Hydroxychloroquine may rarely cause eye side effects, but instant blindness isn’t one of them. Here’s the deal. After 10 years of daily hydroxychloroquine use, 2% of people develop signs that the medicine is affecting the retina (the back part of the eye).  That’s why the American College of Rheumatology and American Academy of Ophthalmology recommend an eye exam when you start hydroxychloroquine, and then yearly exams after taking hydroxychloroquine for more than five years. If the exam is abnormal, the drug is stopped to protect the eyes from vision damage. That’s it. Hydroxychloroquine is a safe medication, and when it comes to lupus, it even saves lives. It’s just a matter of keeping an eye on you to confirm it’s safe to continue. (See what I did there?) 

Legs and ankles swollen? It’s not always arthritis.

Arthritis of the ankles can cause pain and swelling. However, edema — fluid pooling in the legs and feet — causes swelling too. Veins return blood to the heart. When we’re sitting or standing all day, veins fight an uphill battle to return the blood and don’t always win. Fluid can pool in the legs and feet at the end of the day, causing swelling, tightness, burning, and discomfort.  

Propping your feet up on pillows will help, but compression stockings are even better. These are tight knee-high stockings that squeeze fluid back into the veins. You can buy them over the counter or online. Start with a pressure rating of 15 mm Hg, and test out different sizes to see what fits. They should be tight, but not cutting off your circulation.  

ESR and CRP aren’t useful when it comes to monitoring arthritis.

ESR (sed rate) and CRP are blood tests. They are nonspecific markers of inflammation in the body that can be elevated for many reasons, including obesity, older age, infection, cancer, and stress. Studies have shown that ESR and CRP don’t reliably determine if arthritis is better or worse, so don’t worry if your labs are always abnormal! The best tools we have for assessing arthritis are free —symptoms and physical exam.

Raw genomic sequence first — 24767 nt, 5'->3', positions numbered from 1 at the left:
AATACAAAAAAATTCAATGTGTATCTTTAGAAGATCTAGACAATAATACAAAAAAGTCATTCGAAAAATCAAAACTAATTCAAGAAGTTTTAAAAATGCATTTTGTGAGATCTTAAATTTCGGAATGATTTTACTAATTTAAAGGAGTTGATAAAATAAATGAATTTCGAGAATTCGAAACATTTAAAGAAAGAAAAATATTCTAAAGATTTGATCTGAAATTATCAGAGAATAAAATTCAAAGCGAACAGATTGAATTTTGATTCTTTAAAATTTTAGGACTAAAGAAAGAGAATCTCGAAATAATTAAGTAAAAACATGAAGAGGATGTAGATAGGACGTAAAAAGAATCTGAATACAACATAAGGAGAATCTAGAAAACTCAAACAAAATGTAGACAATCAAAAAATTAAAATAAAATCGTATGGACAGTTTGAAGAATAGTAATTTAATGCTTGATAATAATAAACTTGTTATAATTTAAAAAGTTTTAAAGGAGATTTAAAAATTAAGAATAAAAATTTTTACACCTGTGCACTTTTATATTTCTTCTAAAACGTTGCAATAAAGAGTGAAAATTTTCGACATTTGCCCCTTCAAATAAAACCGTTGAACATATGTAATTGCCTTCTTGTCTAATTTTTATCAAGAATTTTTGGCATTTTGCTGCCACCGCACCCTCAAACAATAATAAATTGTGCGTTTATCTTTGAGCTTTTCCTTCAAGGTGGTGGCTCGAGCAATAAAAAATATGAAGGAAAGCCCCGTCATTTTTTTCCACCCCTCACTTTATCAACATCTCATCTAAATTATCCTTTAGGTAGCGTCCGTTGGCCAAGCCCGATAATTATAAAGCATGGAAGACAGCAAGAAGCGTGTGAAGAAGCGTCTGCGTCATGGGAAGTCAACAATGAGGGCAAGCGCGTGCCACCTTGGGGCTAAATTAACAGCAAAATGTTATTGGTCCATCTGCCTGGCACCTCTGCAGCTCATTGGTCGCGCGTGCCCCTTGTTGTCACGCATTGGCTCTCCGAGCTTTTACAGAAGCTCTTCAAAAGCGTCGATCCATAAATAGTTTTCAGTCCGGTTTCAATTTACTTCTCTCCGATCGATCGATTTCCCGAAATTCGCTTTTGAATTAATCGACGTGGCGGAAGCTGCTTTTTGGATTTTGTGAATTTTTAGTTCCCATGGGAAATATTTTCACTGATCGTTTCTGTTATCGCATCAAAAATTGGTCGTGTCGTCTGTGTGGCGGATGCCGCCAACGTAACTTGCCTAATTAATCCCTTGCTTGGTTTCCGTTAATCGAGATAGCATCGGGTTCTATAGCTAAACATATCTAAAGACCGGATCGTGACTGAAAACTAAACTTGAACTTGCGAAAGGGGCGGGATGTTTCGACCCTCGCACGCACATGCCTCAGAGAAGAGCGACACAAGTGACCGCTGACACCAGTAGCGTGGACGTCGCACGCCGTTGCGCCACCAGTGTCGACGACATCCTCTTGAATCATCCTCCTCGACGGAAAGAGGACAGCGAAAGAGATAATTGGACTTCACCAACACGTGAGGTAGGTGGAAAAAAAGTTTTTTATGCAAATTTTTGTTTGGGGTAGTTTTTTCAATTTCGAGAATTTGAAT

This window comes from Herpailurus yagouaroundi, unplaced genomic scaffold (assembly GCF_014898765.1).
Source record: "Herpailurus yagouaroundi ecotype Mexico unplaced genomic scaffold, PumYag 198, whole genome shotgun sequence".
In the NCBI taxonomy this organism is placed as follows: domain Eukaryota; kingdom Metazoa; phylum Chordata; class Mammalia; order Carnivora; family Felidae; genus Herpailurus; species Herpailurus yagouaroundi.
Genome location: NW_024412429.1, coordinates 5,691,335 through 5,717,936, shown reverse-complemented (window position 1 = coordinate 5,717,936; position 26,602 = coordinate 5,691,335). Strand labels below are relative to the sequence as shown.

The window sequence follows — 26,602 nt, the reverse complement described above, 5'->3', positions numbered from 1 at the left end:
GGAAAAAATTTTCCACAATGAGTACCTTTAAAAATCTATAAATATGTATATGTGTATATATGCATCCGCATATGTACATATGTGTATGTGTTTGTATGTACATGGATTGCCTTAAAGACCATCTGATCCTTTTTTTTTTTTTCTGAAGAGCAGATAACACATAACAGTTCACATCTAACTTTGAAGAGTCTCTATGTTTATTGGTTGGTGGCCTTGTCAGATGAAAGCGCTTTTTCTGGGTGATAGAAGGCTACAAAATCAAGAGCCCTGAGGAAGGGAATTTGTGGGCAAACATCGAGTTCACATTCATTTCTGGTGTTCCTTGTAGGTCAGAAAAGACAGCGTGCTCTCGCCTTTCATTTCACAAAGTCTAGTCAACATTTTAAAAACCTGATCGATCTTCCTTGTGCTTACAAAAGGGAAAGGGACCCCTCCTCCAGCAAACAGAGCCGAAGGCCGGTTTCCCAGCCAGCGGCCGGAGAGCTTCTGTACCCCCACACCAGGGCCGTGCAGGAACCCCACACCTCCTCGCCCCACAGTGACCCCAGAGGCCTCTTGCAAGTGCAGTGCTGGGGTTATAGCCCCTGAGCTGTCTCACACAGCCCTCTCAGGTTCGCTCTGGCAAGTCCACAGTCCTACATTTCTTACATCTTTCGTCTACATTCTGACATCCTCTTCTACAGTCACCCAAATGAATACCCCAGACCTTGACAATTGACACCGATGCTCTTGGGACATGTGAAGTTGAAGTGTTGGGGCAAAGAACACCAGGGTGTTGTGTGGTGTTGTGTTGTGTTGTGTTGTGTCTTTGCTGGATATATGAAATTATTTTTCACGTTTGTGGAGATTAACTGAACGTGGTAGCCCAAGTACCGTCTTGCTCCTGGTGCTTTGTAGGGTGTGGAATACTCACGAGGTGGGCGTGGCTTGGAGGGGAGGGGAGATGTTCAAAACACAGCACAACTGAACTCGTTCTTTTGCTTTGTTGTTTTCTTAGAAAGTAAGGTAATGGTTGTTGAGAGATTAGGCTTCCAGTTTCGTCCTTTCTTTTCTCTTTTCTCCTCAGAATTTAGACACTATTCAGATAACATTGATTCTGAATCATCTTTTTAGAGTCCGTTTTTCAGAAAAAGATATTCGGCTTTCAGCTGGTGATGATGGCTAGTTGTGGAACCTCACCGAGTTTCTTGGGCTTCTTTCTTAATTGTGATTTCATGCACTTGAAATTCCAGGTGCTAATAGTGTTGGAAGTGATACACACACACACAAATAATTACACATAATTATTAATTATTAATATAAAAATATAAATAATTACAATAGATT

There’s no “best” medication for arthritis.

No two people with rheumatologic disease are alike, so there’s no one-size-fits-all approach to arthritis medication. The “best” medication is the one that works for you! It can take time to find the medicine or combination of medicines that gets your arthritis under control.  But, there’s a regimen out there that will help. 

Exercise and arthritis go together.

When it comes to arthritis, exercise is your friend. I’m not talking about running a marathon or joining a CrossFit gym. Rather, I’m talking about gently getting the body moving to increase muscle strength and preserve flexibility. When joints hurt, exercise might sound impossible. But sitting still decreases flexibility and strength over time, worsening arthritis in the long run.  

Meet yourself where you are. Start small. Do you think you could go for a one-minute walk today? Do you think you could do that every day this week? Awesome. Next week, up it to five minutes. If that’s too much, shoot for two minutes. Before you know it, you’ll be up and moving again — for longer and longer each week.   

If walking isn’t a realistic choice for you, don’t sweat it. Physical therapy or walking waist-deep in a pool are options, too.  A physical therapist can recommend exercises specific to your current abilities. And walking in water is less painful than walking on land since water takes weight off the joints.